US mums feed herbs to babies3rd May 2011
A large number of babies in the US are fed herbal supplements or teas by their mothers, according to a recent study.
The researchers questioned about 2,600 people over a period of several years.
Feeding children gripe water to treat colic was one of the most common herbal cures reported.
In general, mothers who breastfed their infants (as opposed to weaning them early) were more likely to also feed their children herbal supplements.
Overall, about 9% of all mothers reported using herbal medicines, and many of those mothers reported taking the supplements themselves.
The researchers could not be sure whether or not the issue was a definite cause for concern.
Kathi J. Kemper, chair of the Centre for Integrative Medicine at the Wake Forest University School of Medicine, who was not involved in the study, said that doctors did not report babies being brought to emergency rooms due to cases of herbal tea poisoning.
She said she believed the study was useful, since the way people gave herbal supplements to babies had never been studied before.
Study author Sara B. Fein, a consumer science specialist with the FDA, said that the study was needed because the organs of infants grew rapidly.
She said that there were special concerns about almost anything to do with infants.
In all countries where they are sold as food, supplements and teas tend to be less stringently regulated.
In some cases, supplements are contaminated with heavy metals due to bad planting locations and unsafe manufacturing processes.
For the study, the researchers asked nearly 3000 pregnant women what herbal supplements they had taken.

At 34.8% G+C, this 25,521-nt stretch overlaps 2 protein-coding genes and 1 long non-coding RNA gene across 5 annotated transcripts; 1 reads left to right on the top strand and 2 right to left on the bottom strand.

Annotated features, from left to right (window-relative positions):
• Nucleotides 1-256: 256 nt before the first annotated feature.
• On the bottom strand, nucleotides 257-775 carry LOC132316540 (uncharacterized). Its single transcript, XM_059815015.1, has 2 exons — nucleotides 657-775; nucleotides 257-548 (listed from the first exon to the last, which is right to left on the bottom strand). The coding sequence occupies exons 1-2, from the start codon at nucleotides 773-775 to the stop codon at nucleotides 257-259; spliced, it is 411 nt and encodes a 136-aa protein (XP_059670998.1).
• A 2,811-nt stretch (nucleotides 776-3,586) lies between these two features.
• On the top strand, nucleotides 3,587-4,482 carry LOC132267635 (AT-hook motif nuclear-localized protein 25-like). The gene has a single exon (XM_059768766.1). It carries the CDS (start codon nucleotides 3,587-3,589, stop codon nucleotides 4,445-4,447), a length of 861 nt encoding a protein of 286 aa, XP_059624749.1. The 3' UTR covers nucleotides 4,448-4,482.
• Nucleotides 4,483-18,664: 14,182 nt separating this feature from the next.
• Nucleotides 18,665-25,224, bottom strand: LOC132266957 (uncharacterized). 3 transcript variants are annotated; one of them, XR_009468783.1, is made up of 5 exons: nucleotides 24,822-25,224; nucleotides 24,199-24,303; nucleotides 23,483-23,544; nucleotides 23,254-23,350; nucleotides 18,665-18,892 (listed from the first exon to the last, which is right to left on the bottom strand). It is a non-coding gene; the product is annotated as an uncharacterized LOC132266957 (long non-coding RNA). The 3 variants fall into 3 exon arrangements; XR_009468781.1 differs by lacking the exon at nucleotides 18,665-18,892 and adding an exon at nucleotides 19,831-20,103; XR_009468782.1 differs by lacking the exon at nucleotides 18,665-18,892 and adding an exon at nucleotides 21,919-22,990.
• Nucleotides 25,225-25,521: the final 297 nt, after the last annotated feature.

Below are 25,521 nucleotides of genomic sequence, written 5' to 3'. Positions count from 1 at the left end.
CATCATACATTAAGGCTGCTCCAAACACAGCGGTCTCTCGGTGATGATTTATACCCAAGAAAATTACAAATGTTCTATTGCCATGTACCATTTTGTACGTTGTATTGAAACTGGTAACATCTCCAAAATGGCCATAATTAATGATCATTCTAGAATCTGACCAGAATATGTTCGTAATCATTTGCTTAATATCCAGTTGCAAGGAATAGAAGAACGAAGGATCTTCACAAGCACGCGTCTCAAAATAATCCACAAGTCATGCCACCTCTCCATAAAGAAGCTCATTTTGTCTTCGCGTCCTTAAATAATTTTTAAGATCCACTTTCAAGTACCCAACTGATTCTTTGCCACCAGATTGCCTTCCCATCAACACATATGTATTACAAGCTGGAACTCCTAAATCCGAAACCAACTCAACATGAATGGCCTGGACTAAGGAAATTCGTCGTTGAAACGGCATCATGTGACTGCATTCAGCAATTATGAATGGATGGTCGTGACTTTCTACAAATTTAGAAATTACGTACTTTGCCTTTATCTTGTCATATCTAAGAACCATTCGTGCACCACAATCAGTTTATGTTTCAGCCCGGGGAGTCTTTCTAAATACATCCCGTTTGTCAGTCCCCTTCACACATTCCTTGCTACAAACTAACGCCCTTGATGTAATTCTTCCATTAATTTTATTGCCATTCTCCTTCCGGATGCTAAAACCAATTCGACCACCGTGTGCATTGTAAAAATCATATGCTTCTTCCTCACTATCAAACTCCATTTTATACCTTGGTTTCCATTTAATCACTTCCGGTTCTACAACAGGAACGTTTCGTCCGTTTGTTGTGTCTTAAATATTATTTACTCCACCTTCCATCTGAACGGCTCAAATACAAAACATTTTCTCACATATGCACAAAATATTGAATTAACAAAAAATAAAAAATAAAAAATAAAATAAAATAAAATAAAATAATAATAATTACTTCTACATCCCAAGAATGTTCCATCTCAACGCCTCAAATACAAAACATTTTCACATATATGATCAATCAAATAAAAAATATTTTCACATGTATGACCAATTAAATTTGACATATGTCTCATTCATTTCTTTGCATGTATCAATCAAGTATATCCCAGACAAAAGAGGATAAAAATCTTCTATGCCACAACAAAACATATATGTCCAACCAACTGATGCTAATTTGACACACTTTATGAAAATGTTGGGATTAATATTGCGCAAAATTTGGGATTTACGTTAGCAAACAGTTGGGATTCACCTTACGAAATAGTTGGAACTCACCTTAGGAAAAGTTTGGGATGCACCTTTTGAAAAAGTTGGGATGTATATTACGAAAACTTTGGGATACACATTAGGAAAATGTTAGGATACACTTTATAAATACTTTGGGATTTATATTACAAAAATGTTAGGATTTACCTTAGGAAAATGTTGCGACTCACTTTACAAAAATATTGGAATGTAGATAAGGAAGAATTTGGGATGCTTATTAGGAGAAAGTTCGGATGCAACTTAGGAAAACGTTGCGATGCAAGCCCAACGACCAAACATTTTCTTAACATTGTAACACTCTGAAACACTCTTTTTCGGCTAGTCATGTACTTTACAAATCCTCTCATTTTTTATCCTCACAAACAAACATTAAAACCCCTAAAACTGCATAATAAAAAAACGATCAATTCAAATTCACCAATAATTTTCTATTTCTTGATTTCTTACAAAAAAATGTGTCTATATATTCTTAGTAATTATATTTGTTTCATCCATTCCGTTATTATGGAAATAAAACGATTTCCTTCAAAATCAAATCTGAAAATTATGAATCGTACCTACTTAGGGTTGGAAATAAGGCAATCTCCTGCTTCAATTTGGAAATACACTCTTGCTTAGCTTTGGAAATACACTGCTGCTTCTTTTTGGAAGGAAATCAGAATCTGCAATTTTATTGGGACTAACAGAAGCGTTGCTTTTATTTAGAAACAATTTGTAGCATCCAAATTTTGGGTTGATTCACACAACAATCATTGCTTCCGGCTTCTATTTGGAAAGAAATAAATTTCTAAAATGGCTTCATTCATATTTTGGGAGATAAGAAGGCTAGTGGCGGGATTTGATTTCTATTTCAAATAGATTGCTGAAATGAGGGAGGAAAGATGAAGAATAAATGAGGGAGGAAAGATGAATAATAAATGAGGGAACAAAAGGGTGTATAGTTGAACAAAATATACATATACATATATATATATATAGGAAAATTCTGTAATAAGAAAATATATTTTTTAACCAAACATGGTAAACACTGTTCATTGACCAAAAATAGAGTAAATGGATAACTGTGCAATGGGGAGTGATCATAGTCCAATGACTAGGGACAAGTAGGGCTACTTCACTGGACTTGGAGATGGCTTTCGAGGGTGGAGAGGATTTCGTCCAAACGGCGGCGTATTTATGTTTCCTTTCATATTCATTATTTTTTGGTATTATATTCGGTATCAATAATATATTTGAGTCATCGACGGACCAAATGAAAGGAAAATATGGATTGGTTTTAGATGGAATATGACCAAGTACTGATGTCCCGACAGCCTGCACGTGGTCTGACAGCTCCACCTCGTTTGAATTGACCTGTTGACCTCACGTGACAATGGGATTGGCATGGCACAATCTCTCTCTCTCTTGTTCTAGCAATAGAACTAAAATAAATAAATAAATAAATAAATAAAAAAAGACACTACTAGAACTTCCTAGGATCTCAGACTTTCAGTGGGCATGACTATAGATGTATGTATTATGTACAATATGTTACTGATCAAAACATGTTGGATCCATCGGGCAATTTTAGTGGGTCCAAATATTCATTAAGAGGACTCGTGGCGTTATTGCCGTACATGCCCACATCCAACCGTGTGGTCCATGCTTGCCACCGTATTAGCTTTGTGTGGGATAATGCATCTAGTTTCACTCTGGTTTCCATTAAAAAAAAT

After their babies were born, the women were again questioned about any herbal supplement use.
As part of the study, the mothers were told not to count skin creams.
Just under 10% of all mothers reported giving herbal supplements to their babies, most often to treat fussiness, digestive difficulties, colic, and sleep loss.
Fein said that there were a wide variety of supplements that did not fit a single category, such as chrysanthemum tea, clove oil, astragalus, comfrey, elderberry tea and flaxseed oil.
He added that garlic oil, goldenseal extract, grape extract, horehound tea, lemon tea, orange oil, orange tea, red raspberry tea, rosemary leaf tea, sambucol, slippery elm, and white oak bark were also hard to categorise.
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Wednesday 11th May 2011 @ 7:31
One simple scientifically tested remedy for colic and one of the possible causes has been known for years. This particular cause is the intestinal flora in the babies gut is out of balance causing poor digestion and gas pain. The remedy is simple probiotics (see study below) that you can find at any health food store, I have seen it work almost immediately. Buy only refrigerated for freshness as they tend to be of the better quality.
Poor Intestinal Flora Symptoms: irritability, bloating, abdominal pain, foul smelling bowel movements, constipation/diarrhea, food sensitivities, rectal itching, spitting-up, poor immunity
Colic Symptoms: crying suddenly after a feeding, crying is loud and continuous for one to four hours, baby's face often is flushed or red, hands clenched, belly is distended or prominent, the feet are often cold, baby may arch their backs, draw up their legs to their tummy, extend their legs rigidly, pass wind.
A 2010 scientific study published in the Journal of Pediatrics reports the effectiveness of a probiotic treatment for colic. The authors report states that the probiotic Lactobacillus reuteri significantly reduced crying time among infants with colic, compared to placebo. The subjects included 50 exclusively breast-fed infants, that were administered either L. reuteri or a placebo.
Savino F, Cordisco L, Tarasco V, et al. Lactobacillus reuteri DSM 17938 in infantile colic: a randomized, double-blind, placebo-controlled trial. Pediatrics. 2010;126(3):e526-e533.
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